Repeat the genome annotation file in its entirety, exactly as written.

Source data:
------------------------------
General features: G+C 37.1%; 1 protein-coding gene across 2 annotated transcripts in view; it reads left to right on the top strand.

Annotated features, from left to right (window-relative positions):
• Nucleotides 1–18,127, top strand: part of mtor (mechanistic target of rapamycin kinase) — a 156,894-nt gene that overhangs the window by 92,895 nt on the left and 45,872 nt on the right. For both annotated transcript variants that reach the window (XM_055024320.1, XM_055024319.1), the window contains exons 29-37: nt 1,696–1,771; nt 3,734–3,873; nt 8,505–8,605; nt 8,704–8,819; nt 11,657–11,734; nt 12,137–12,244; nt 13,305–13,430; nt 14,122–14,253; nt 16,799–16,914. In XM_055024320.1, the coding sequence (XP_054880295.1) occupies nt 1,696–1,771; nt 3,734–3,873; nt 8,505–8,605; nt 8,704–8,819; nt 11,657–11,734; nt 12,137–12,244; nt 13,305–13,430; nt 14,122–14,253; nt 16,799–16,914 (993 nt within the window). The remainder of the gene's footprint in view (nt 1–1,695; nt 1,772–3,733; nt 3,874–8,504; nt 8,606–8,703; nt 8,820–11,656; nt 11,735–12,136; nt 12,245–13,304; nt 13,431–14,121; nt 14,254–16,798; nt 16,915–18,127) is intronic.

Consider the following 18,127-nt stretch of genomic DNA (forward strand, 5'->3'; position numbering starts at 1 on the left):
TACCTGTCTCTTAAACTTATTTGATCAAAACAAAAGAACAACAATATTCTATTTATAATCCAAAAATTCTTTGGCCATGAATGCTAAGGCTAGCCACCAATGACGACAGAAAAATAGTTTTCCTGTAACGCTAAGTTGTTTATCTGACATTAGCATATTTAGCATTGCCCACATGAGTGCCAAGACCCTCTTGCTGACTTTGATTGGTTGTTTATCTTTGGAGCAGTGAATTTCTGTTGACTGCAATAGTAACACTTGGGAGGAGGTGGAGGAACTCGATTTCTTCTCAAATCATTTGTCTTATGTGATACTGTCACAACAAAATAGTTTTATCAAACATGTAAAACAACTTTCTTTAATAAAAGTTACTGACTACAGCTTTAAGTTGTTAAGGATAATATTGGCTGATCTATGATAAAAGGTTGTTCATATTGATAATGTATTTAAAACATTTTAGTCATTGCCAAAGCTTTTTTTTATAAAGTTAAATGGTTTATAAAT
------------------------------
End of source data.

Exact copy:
General features: G+C 37.1%; 1 protein-coding gene across 2 annotated transcripts in view; it reads left to right on the top strand.

Annotated features, from left to right (window-relative positions):
• Nucleotides 1–18,127, top strand: part of mtor (mechanistic target of rapamycin kinase) — a 156,894-nt gene that overhangs the window by 92,895 nt on the left and 45,872 nt on the right. For both annotated transcript variants that reach the window (XM_055024320.1, XM_055024319.1), the window contains exons 29-37: nt 1,696–1,771; nt 3,734–3,873; nt 8,505–8,605; nt 8,704–8,819; nt 11,657–11,734; nt 12,137–12,244; nt 13,305–13,430; nt 14,122–14,253; nt 16,799–16,914. In XM_055024320.1, the coding sequence (XP_054880295.1) occupies nt 1,696–1,771; nt 3,734–3,873; nt 8,505–8,605; nt 8,704–8,819; nt 11,657–11,734; nt 12,137–12,244; nt 13,305–13,430; nt 14,122–14,253; nt 16,799–16,914 (993 nt within the window). The remainder of the gene's footprint in view (nt 1–1,695; nt 1,772–3,733; nt 3,874–8,504; nt 8,606–8,703; nt 8,820–11,656; nt 11,735–12,136; nt 12,245–13,304; nt 13,431–14,121; nt 14,254–16,798; nt 16,915–18,127) is intronic.

Consider the following 18,127-nt stretch of genomic DNA (forward strand, 5'->3'; position numbering starts at 1 on the left):
TACCTGTCTCTTAAACTTATTTGATCAAAACAAAAGAACAACAATATTCTATTTATAATCCAAAAATTCTTTGGCCATGAATGCTAAGGCTAGCCACCAATGACGACAGAAAAATAGTTTTCCTGTAACGCTAAGTTGTTTATCTGACATTAGCATATTTAGCATTGCCCACATGAGTGCCAAGACCCTCTTGCTGACTTTGATTGGTTGTTTATCTTTGGAGCAGTGAATTTCTGTTGACTGCAATAGTAACACTTGGGAGGAGGTGGAGGAACTCGATTTCTTCTCAAATCATTTGTCTTATGTGATACTGTCACAACAAAATAGTTTTATCAAACATGTAAAACAACTTTCTTTAATAAAAGTTACTGACTACAGCTTTAAGTTGTTAAGGATAATATTGGCTGATCTATGATAAAAGGTTGTTCATATTGATAATGTATTTAAAACATTTTAGTCATTGCCAAAGCTTTTTTTTATAAAGTTAAATGGTTTATAAAT